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Fertility Treatment Begins

A blog by Jane Newman, December 24, 2014

Infertility was all new to me. I had to become educated in an area I knew and understood little about. Looking back I feel almost foolish and naïve that I thought I would just have to take medication and I’d get pregnant. I suppose that’s all some people have to do though. If only it would have been that straightforward.

A friend of mine recommended a consultant she had used, so I decided to make an appointment with him. Going through my medical history once again, I sat before him answering a multitude of personal but necessary questions. Although you get used to doing this, it doesn’t become any easier or less depressing with frequency.

To get a clearer picture of my situation, numerous procedures were carried out. I got used to these too, but every time I found them equally uncomfortable, invasive and often painful. The night before I knew I was having one my sleep was unsettled and erratic. Of course, finding it hard to relax makes the job of the consultant harder, but trying to relax is much easier said than done. But my determination to try and get out happy ending, to complete our family kept me going. I’d lie back with my eyes closed and think about my beautiful, special daughter. Those thoughts kept me going, kept me sane, kept me strong.

It didn’t take long for this consultant to discover where the problems were lying. Not only did I have polycystic ovaries, but I had very bad adhesions of the uterus. In other words after an emergency C-section to deliver my daughter, I had been left with a very badly scarred uterus. The bombshell was dropped. I may not be able to have any more children. The only way of having any chance to do so was to have further, more invasive procedures. Even then, this was no guarantee that I would be able to carry a baby ever again.

I sat there feeling sick. From a young age I’d loved children. Had always known I wanted a family of my own one day. As a qualified teacher, I work with them too. Yes, I have one and am blessed to have her. She is my happy result form an awful operation which had left me in the horrendous situation I found myself in.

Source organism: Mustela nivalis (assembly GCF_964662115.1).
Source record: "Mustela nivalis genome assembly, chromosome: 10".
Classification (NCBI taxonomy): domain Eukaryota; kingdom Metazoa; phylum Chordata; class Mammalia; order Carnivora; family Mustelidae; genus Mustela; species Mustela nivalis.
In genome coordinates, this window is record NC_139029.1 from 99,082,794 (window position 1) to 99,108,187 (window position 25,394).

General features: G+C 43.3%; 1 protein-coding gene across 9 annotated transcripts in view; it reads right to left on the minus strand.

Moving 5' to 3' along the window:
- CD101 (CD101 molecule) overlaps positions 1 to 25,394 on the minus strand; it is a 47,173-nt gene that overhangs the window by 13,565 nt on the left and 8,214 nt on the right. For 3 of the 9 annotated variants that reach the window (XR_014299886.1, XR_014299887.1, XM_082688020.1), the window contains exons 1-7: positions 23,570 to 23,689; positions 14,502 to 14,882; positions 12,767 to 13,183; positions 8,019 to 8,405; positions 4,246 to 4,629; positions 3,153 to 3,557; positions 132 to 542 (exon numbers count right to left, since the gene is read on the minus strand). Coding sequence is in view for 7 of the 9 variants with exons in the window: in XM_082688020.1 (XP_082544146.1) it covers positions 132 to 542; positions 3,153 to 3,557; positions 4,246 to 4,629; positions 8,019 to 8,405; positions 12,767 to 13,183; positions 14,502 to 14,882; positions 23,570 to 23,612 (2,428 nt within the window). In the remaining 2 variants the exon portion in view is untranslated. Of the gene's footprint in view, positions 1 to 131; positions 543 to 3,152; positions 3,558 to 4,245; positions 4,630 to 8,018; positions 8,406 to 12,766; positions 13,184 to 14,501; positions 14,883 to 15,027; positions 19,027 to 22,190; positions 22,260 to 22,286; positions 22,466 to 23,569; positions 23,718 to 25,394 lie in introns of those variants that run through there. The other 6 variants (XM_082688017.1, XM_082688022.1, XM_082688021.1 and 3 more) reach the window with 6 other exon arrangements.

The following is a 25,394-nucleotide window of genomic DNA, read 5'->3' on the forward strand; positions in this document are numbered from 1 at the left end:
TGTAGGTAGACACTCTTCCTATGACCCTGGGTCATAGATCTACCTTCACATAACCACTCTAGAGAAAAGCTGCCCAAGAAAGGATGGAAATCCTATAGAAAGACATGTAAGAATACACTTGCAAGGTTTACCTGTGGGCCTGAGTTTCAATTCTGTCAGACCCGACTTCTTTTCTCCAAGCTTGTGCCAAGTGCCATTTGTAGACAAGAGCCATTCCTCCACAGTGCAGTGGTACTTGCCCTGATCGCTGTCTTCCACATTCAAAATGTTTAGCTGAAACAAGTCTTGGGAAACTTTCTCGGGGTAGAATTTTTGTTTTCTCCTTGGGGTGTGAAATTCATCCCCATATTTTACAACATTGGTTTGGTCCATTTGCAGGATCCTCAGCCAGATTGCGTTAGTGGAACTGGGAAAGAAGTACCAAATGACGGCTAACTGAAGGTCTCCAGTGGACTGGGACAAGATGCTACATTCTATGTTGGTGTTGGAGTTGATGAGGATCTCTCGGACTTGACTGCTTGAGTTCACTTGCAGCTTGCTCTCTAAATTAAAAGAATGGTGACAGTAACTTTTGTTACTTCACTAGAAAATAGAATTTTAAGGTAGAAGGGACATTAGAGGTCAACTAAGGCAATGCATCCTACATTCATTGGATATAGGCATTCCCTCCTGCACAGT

Having been dealt this blow and given the shocking news, I was also told that before we started IVF I’d have to wait six months for my body to heal. Of course the sensible voice in my head said that I must listen to the expert and wait until I can give it my all, for my body to be in the best possible state. Yet there was the impatient part too. We had waited so long already, it seemed cruel and unfair to have to wait even longer, when all around me I felt like friends were going on to have their second. When I was out walking in the street, doing my shopping, I seemed to see pregnant people everywhere.

How was I going to get through these next six months? I knew that a huge help would be my daughter, my reminder that I still had a lot to be grateful for. That I had to take a deep breath and get on with my daily life for her. Of course it was tough, there were many bad days, when I cried once I’d take her to nursery, cancelled arrangements with friends because I couldn’t face seeing anyone. But I got through it, and the first round of IVF began.


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